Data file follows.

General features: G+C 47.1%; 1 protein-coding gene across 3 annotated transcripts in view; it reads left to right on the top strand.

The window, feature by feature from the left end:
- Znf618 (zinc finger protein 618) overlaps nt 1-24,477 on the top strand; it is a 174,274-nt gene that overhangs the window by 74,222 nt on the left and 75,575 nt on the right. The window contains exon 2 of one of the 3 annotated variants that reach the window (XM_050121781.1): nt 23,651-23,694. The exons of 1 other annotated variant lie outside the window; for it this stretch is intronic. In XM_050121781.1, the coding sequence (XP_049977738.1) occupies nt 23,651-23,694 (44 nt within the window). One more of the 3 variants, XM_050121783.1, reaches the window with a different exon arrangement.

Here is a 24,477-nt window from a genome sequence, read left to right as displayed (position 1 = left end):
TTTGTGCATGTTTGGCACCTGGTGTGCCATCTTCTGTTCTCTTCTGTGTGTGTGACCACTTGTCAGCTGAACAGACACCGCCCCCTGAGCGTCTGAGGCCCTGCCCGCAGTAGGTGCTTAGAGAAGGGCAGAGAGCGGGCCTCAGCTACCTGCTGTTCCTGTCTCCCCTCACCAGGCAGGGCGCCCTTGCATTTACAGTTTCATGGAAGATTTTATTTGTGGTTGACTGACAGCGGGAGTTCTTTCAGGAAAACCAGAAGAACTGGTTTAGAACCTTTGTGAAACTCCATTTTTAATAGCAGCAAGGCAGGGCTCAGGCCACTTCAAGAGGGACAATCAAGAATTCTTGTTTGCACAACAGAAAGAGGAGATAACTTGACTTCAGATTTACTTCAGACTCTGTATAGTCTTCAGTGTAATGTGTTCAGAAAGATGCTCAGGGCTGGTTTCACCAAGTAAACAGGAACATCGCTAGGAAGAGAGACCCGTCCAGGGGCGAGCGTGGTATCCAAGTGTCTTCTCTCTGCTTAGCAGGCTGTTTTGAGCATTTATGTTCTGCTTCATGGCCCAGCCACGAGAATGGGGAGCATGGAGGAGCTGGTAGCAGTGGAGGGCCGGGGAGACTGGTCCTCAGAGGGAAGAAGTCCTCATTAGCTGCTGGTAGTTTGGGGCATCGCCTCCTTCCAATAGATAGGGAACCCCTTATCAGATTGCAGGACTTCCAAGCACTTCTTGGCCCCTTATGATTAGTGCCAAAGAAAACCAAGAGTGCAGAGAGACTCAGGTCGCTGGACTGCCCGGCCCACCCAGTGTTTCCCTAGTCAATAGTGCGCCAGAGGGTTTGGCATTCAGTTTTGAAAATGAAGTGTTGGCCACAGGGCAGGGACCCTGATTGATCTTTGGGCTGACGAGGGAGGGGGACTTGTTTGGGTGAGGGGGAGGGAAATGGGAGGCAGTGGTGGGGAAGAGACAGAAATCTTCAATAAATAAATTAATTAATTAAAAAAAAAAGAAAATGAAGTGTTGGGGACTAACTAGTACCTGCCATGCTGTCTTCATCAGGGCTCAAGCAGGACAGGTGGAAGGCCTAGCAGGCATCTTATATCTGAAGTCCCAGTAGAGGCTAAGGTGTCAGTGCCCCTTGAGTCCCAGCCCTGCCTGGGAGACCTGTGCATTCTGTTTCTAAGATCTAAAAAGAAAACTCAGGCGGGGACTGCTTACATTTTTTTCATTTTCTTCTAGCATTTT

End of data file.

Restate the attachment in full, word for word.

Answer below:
General features: G+C 47.1%; 1 protein-coding gene across 3 annotated transcripts in view; it reads left to right on the top strand.

The window, feature by feature from the left end:
- Znf618 (zinc finger protein 618) overlaps nt 1-24,477 on the top strand; it is a 174,274-nt gene that overhangs the window by 74,222 nt on the left and 75,575 nt on the right. The window contains exon 2 of one of the 3 annotated variants that reach the window (XM_050121781.1): nt 23,651-23,694. The exons of 1 other annotated variant lie outside the window; for it this stretch is intronic. In XM_050121781.1, the coding sequence (XP_049977738.1) occupies nt 23,651-23,694 (44 nt within the window). One more of the 3 variants, XM_050121783.1, reaches the window with a different exon arrangement.

Here is a 24,477-nt window from a genome sequence, read left to right as displayed (position 1 = left end):
TTTGTGCATGTTTGGCACCTGGTGTGCCATCTTCTGTTCTCTTCTGTGTGTGTGACCACTTGTCAGCTGAACAGACACCGCCCCCTGAGCGTCTGAGGCCCTGCCCGCAGTAGGTGCTTAGAGAAGGGCAGAGAGCGGGCCTCAGCTACCTGCTGTTCCTGTCTCCCCTCACCAGGCAGGGCGCCCTTGCATTTACAGTTTCATGGAAGATTTTATTTGTGGTTGACTGACAGCGGGAGTTCTTTCAGGAAAACCAGAAGAACTGGTTTAGAACCTTTGTGAAACTCCATTTTTAATAGCAGCAAGGCAGGGCTCAGGCCACTTCAAGAGGGACAATCAAGAATTCTTGTTTGCACAACAGAAAGAGGAGATAACTTGACTTCAGATTTACTTCAGACTCTGTATAGTCTTCAGTGTAATGTGTTCAGAAAGATGCTCAGGGCTGGTTTCACCAAGTAAACAGGAACATCGCTAGGAAGAGAGACCCGTCCAGGGGCGAGCGTGGTATCCAAGTGTCTTCTCTCTGCTTAGCAGGCTGTTTTGAGCATTTATGTTCTGCTTCATGGCCCAGCCACGAGAATGGGGAGCATGGAGGAGCTGGTAGCAGTGGAGGGCCGGGGAGACTGGTCCTCAGAGGGAAGAAGTCCTCATTAGCTGCTGGTAGTTTGGGGCATCGCCTCCTTCCAATAGATAGGGAACCCCTTATCAGATTGCAGGACTTCCAAGCACTTCTTGGCCCCTTATGATTAGTGCCAAAGAAAACCAAGAGTGCAGAGAGACTCAGGTCGCTGGACTGCCCGGCCCACCCAGTGTTTCCCTAGTCAATAGTGCGCCAGAGGGTTTGGCATTCAGTTTTGAAAATGAAGTGTTGGCCACAGGGCAGGGACCCTGATTGATCTTTGGGCTGACGAGGGAGGGGGACTTGTTTGGGTGAGGGGGAGGGAAATGGGAGGCAGTGGTGGGGAAGAGACAGAAATCTTCAATAAATAAATTAATTAATTAAAAAAAAAAGAAAATGAAGTGTTGGGGACTAACTAGTACCTGCCATGCTGTCTTCATCAGGGCTCAAGCAGGACAGGTGGAAGGCCTAGCAGGCATCTTATATCTGAAGTCCCAGTAGAGGCTAAGGTGTCAGTGCCCCTTGAGTCCCAGCCCTGCCTGGGAGACCTGTGCATTCTGTTTCTAAGATCTAAAAAGAAAACTCAGGCGGGGACTGCTTACATTTTTTTCATTTTCTTCTAGCATTTT